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Hypnosis is an enduring source of fascination and controversy in contemporary psychological circles. Scientists cannot even reach a consensus about what hypnosis even is, how it works, and its overall effectiveness. In fact, since the founding of hypnotism some 200 years ago by Anton Mesmer, it has been impossible to find agreement among professionals about pretty much anything regarding this mysterious mental state (state theory) or imaginative role-enactment (non-state theory), usually induced by a procedure known as a hypnotic induction, which is commonly composed of a long series of preliminary instructions and suggestions.
Non-state theory was pioneered by Theodore Sarbin, who hypothesized that hypnotic responses were motivated attempts to fulfill the socially-constructed roles of hypnotic subjects. Thus, his role-taking theory of hypnotism did not view hypnosis as an altered state or as a single process. Rather, hypnosis is a conditioned response to the social and situational aspects of the hypnotic context, along with the subject’s attitudes, expectations and beliefs about hypnosis. He also contended that hypnotic behavior is a role governed by social behavior in which one participant plays the role of hypnotist while another plays the role of (being a) subject. The subject uses ordinary cognitive strategies such as imagery, fantasy, and selective attention to create subjective experiences he or she then report being hypnotized.
Many have misinterpreted Sarbin’s theory as claiming that hypnotic subjects are simply “faking”. However, he was careful to make a distinction between faking, in which there is little subjective identification with the role in question, and role-taking, in which the subject not only acts externally in accord with the role but also subjectively identifies with it to some degree, acting, thinking, and feeling “like” they are hypnotized. He illustrated his point by making analogies between role-taking in hypnosis and role-taking in other areas such as method acting, mental illness, and shamanic possession, etc. This interpretation of hypnosis is particularly relevant to understanding stage hypnosis in which there is clearly strong peer pressure to comply with a socially-constructed role by performing accordingly on a theatrical stage. In sum, Sarbin was keenly aware of the fact that human beings are fundamentally social creatures.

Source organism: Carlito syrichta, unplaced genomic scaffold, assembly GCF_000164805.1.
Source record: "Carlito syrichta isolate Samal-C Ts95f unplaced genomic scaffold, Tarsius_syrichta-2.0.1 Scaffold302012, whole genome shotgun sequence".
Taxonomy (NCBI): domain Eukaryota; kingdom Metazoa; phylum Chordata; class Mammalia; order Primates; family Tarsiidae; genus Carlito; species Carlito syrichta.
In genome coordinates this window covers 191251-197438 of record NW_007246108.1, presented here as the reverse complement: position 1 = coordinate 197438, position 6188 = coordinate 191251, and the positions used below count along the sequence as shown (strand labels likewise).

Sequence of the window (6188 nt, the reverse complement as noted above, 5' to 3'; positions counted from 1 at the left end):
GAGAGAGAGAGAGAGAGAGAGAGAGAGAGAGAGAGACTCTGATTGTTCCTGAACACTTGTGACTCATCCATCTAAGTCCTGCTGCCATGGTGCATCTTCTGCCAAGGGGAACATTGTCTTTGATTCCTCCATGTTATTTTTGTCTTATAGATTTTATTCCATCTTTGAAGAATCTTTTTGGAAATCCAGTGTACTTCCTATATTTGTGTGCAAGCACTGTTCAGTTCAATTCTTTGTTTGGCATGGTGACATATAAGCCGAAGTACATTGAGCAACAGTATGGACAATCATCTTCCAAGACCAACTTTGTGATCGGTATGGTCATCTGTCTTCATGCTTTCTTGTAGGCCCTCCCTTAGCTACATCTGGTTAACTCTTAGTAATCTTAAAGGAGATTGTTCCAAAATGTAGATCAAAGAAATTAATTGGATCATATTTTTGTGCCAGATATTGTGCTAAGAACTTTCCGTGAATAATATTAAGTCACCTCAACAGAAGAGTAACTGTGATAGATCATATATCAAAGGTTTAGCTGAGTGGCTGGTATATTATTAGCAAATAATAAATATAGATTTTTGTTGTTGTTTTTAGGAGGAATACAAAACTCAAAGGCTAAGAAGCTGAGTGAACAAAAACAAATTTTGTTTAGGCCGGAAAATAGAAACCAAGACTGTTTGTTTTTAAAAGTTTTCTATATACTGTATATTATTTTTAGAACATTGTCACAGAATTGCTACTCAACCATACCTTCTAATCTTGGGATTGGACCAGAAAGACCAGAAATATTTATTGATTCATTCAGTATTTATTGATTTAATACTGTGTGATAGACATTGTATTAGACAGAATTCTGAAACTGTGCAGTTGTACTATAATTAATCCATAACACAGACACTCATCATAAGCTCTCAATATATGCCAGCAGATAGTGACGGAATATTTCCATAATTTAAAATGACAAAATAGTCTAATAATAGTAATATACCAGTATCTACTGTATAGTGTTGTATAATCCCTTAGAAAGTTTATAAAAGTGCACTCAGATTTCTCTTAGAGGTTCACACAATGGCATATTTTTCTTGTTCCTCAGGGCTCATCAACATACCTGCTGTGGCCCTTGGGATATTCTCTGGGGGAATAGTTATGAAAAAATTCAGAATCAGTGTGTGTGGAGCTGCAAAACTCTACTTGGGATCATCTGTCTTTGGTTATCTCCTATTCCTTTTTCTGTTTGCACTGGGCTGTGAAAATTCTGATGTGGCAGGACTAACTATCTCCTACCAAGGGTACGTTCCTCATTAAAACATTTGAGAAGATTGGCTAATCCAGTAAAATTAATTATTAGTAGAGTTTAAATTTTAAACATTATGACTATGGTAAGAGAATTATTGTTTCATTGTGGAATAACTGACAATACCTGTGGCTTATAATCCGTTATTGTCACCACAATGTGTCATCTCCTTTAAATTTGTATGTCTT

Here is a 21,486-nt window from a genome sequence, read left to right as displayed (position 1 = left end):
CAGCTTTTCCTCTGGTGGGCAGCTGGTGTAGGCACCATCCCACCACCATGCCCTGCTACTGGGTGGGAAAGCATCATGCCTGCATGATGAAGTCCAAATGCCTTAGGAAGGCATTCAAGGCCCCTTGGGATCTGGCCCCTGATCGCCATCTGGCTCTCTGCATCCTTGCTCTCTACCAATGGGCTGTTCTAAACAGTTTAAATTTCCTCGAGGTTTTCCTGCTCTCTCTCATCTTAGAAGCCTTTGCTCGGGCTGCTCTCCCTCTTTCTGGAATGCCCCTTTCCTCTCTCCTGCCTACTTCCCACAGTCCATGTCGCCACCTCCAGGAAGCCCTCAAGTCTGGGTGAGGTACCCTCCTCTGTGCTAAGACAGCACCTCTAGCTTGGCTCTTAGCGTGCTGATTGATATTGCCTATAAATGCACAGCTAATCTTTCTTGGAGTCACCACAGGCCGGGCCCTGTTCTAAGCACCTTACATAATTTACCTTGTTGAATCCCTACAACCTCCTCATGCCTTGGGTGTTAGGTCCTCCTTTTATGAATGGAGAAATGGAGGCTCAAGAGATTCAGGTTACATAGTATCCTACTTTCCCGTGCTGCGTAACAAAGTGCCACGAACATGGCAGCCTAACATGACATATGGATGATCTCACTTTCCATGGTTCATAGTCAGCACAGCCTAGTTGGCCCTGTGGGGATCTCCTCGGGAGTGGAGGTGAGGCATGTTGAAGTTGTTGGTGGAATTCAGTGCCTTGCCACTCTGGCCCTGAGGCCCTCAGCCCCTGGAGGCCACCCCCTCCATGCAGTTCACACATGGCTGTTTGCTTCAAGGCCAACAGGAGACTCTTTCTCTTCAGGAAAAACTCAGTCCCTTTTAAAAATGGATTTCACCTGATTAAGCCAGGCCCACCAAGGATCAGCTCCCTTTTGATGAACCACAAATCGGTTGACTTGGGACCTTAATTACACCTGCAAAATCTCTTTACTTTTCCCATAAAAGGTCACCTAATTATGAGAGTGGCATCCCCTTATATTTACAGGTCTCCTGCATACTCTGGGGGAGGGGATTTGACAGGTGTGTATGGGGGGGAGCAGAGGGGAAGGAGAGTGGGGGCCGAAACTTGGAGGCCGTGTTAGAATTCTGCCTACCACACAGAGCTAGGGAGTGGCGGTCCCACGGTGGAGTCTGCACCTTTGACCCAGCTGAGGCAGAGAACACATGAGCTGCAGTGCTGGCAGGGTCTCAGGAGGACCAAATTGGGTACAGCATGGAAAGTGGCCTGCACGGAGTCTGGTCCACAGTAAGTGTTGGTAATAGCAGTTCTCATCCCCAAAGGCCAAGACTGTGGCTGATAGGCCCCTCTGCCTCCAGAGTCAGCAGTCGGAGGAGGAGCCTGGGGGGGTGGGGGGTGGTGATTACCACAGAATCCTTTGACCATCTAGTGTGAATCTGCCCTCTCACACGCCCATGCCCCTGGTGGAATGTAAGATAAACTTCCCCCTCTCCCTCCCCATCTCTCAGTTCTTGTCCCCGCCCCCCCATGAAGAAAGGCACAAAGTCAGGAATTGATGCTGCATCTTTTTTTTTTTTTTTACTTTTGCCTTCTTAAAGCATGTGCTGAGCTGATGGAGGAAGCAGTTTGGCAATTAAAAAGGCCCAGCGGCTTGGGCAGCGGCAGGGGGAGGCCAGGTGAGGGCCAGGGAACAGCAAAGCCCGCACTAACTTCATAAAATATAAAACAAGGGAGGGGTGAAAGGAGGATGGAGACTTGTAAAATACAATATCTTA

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Umami is one of the five discrete tastes-along with sweet, sour, bitter and salty- which is sensed by receptors on the human and animal tongue. It is a loanword from Japanese that means “flavor” and it refers to the ‘savory’ flavor of foods such as meat, cheese and mushrooms.
Umami was first discovered in Japan in 1908, when food scientist Dr. Kikunae Ikeda concluded that kombu, a type of seaweed, had a distinctive taste that was not present in most foods. He discovered that kombu’s uniquely delicious flavor was the result of its high concentration of glutamate. From there, he crystallized monosodium glutamate (MSG), the delicious seasoning that was sadly fated to become fear fodder for American hypochondriacs in the 1980s.
In 1996, a team of University of Miami researchers studying taste perception made another breakthrough; they discovered separate taste receptor cells in the tongue for detecting umami. Many Asian foods are packed with natural umami, especially Thai cuisine, which uses fish sauce, a.k.a. umami in a bottle. Unfortunately, in the United States, this awesome discovery has spurred snack food manufacturers to jump on the umami bandwagon. Hydrolyzed protein, an addictive and unhealthy sounding new additive, keeps bringing shoppers back to the junk food aisle (and probably doesn’t help the American obesity epidemic very much, but I digress).
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Halal (Arabic for lawful or legal) is a term that designates any object or action that is permissible to use or engage in according to Islamic law (haram designates unlawful or prohibited). The term is most commonly employed to delineate the food that is permitted for Muslims to eat, but it is also used to designate permissible cosmetics, personal care products, pharmaceuticals and food contact materials.
Generally, all foods are considered halal except the following (which are haram):
Swine/Pork and its by-products;
Animals improperly slaughtered or dead before slaughtering;
Alcoholic drinks and intoxicants;
Carnivorous animals, birds of prey and certain other animals; and
Foods contaminated with any of the above products.
The French culture wars over Islam have become bitterly contentious in the past few years, and it was inevitable that halal foods would eventually become a point of contention in the fiercely nationalistic country. The latest brouhaha involves the Franco-Belgian fast-food chain “Quick,” which (heaven forbid) sells halal burgers on their menu. The firestorm over this indignity was ignited when René Vandierendonck, the socialist mayor of the northern city of Roubaix, took issue with the chain’s decision to remove bacon burgers from their menu at his area location and replace it with a version using halal beef or turkey bacon. Claiming it was “discrimination” against non-Muslims, the mayor has filed charges with justice officials for “prejudicial racial catering.” He is so incensed, in fact, that he formally lodged a complaint with France’s premiere anti-discriminatory authority on the issue.